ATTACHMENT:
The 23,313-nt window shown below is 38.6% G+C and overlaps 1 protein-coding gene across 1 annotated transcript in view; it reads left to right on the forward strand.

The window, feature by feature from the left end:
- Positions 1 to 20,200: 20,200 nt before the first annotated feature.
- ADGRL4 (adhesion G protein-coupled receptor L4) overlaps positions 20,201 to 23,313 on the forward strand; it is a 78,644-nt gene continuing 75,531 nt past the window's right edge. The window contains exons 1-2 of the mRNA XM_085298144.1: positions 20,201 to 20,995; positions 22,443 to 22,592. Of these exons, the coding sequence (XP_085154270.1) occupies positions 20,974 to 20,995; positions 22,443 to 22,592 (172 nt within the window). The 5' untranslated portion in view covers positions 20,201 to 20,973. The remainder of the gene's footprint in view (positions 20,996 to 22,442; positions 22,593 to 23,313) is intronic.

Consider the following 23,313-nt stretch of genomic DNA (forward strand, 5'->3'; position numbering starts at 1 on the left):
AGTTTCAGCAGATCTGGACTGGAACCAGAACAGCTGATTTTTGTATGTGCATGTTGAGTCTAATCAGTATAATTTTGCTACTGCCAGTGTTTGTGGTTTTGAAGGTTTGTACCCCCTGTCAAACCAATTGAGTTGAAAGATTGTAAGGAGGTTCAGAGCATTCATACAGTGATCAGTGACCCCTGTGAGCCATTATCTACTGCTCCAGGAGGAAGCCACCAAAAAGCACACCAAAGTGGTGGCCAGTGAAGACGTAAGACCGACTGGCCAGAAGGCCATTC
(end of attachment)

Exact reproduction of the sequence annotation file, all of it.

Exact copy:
The 23,313-nt window shown below is 38.6% G+C and overlaps 1 protein-coding gene across 1 annotated transcript in view; it reads left to right on the forward strand.

The window, feature by feature from the left end:
- Positions 1 to 20,200: 20,200 nt before the first annotated feature.
- ADGRL4 (adhesion G protein-coupled receptor L4) overlaps positions 20,201 to 23,313 on the forward strand; it is a 78,644-nt gene continuing 75,531 nt past the window's right edge. The window contains exons 1-2 of the mRNA XM_085298144.1: positions 20,201 to 20,995; positions 22,443 to 22,592. Of these exons, the coding sequence (XP_085154270.1) occupies positions 20,974 to 20,995; positions 22,443 to 22,592 (172 nt within the window). The 5' untranslated portion in view covers positions 20,201 to 20,973. The remainder of the gene's footprint in view (positions 20,996 to 22,442; positions 22,593 to 23,313) is intronic.

Consider the following 23,313-nt stretch of genomic DNA (forward strand, 5'->3'; position numbering starts at 1 on the left):
AGTTTCAGCAGATCTGGACTGGAACCAGAACAGCTGATTTTTGTATGTGCATGTTGAGTCTAATCAGTATAATTTTGCTACTGCCAGTGTTTGTGGTTTTGAAGGTTTGTACCCCCTGTCAAACCAATTGAGTTGAAAGATTGTAAGGAGGTTCAGAGCATTCATACAGTGATCAGTGACCCCTGTGAGCCATTATCTACTGCTCCAGGAGGAAGCCACCAAAAAGCACACCAAAGTGGTGGCCAGTGAAGACGTAAGACCGACTGGCCAGAAGGCCATTC